[Patches] [ python-Patches-1587674 ] Patch for #1586414 to avoid fragmentation on Windows

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Patches item #1587674, was opened at 2006-10-31 06:05
Message generated for change (Comment added) made by gustaebel
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Category: Library (Lib)
Group: Python 2.6
Status: Open
Resolution: None
Priority: 5
Private: No
Submitted By: Enoch Julias (enochjul)
>Assigned to: Lars Gustäbel (gustaebel)
Summary: Patch for #1586414 to avoid fragmentation on Windows

Initial Comment:
Add a call to file.truncate() to inform Windows of the
size of the target file in  makefile(). This helps
guide cluster allocation in NTFS to avoid fragmentation.

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>Comment By: Lars Gustäbel (gustaebel)
Date: 2006-12-23 20:03

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Any progress on this one?

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Comment By: Lars Gustäbel (gustaebel)
Date: 2006-11-08 22:30

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You both still fail to convince me and I still don't see
need for action. The only case ATM where this addition makes
sense (in your opinion) is the Windows OS when using the
NTFS filesystem and certain conditions are met. NTFS has a
preallocation algorithm to deal with this. We don't know if
there is any advantage on FAT filesystems.

On Linux for example there is a plethora of supported
filesystems. Some of them may take advantage, others may
not. Who knows? We can't even detect which filesystem type
we are currently writing to. Apart from that, the behaviour
of truncate(arg) with arg > filesize seems to be
system-dependent.

So, IMO this is a very special optimization targeted at a
single platform. The TarFile class is easily subclassable,
just override the makefile() method and add the two lines of
code. I think that's what ActiveState's Python Cookbook is for.

BTW, I like my files to grow bit by bit. In case of an
error, I can detect if a file was not extracted completely
by comparing the file sizes. Furthermore, a file that grows
is more common and more what a programmer who uses this
module might expect.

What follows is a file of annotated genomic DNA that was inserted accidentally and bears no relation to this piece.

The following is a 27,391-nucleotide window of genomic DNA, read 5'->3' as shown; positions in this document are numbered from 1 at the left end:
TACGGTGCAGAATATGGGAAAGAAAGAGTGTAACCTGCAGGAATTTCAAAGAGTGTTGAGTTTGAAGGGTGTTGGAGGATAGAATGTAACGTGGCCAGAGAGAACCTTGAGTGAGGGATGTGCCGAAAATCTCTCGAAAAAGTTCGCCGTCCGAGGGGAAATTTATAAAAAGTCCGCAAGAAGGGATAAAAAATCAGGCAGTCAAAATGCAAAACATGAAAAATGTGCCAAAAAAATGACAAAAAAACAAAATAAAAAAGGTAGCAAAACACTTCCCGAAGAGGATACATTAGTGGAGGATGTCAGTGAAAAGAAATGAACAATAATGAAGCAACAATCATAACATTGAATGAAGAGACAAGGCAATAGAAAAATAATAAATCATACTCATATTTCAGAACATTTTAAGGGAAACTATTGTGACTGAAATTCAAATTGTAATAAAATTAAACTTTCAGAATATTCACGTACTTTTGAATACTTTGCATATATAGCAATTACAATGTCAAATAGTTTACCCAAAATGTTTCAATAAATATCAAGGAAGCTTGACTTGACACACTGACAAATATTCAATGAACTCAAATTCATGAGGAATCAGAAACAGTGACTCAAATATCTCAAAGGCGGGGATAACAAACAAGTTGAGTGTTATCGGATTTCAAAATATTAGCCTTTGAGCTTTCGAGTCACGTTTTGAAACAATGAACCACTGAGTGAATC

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Comment By: Josiah Carlson (josiahcarlson)
Date: 2006-11-08 17:33

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I disagree with user gustaebel.  We should be adding
automatic truncate calls for all possible supported
platforms, in all places where it could make sense.  Be it
in tarfile, zipfile, where ever we can.  It would make sense
to write a function that can be called by all of those
modules so that there is only one place to update if/when
changes occur.  If the function were not part of the public
Python API, then it wouldn't need to wait until 2.6, unless
it were considered a feature addition rather than bugfix. 
One would have to wait on a response from Martin or Anthony
to know which it was, though I couldn't say for sure if
operations that are generally performance enhancing are
bugfixes or feature additions.

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Comment By: Lars Gustäbel (gustaebel)
Date: 2006-11-06 22:57

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Personally, I think disk defragmenters are evil ;-) They
create the need that they are supposed to satisfy at the
same time. On Linux we have no defragmenters, so we don't
bother about it.

I think your proposal is some kind of a performance hack for
a particular filesystem. In principle, this problem exists
for all filesystems on all platforms. Fragmentation is IMO a
filesystem's problem and is not so much a state but more
like a process. Filesystem fragment over time and you can't
do anything about it. For those people who care, disk
fragmenter were invented. It is not tarfile.py's job to care
about a fragmented filesystem, that's simply too low level.

I admit that it is a small patch, but I'm -1 on having this
applied.

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Comment By: Enoch Julias (enochjul)
Date: 2006-11-06 18:19

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I have not really tested FAT/FAT32 yet as I don't use these 
filesystems now.

The Disk Defragmenter tool in Windows 2000/XP shows the number of 
files/directories fragmented in its report.

NTFS does handle growing files, but the operating system can only do 
so much without knowing the size of the file. Extracting from 
archives consisting of only several files does not cause 
fragmentation. However, if the archive has many files, it is much 
more likely that the default algorithm will fail to allocate 
contiguous clusters for some files. It may also depend on the amount 
of free space fragmentation on a particular partition and whether 
other processes are writing to other files in the same partition.

Some details of the cluster allocation algorithm used in Windows can 
be found at http://support.microsoft.com/kb/841551.

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Comment By: Lars Gustäbel (gustaebel)
Date: 2006-11-01 16:27

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Is this merely an NTFS problem or is it the same with FAT fs?
How do you detect file fragmentation?
Doesn't this problem apply to all other modules or scripts
that write to file objects as well?
Shouldn't a decent filesystem be able to handle growing
files in a correct manner?

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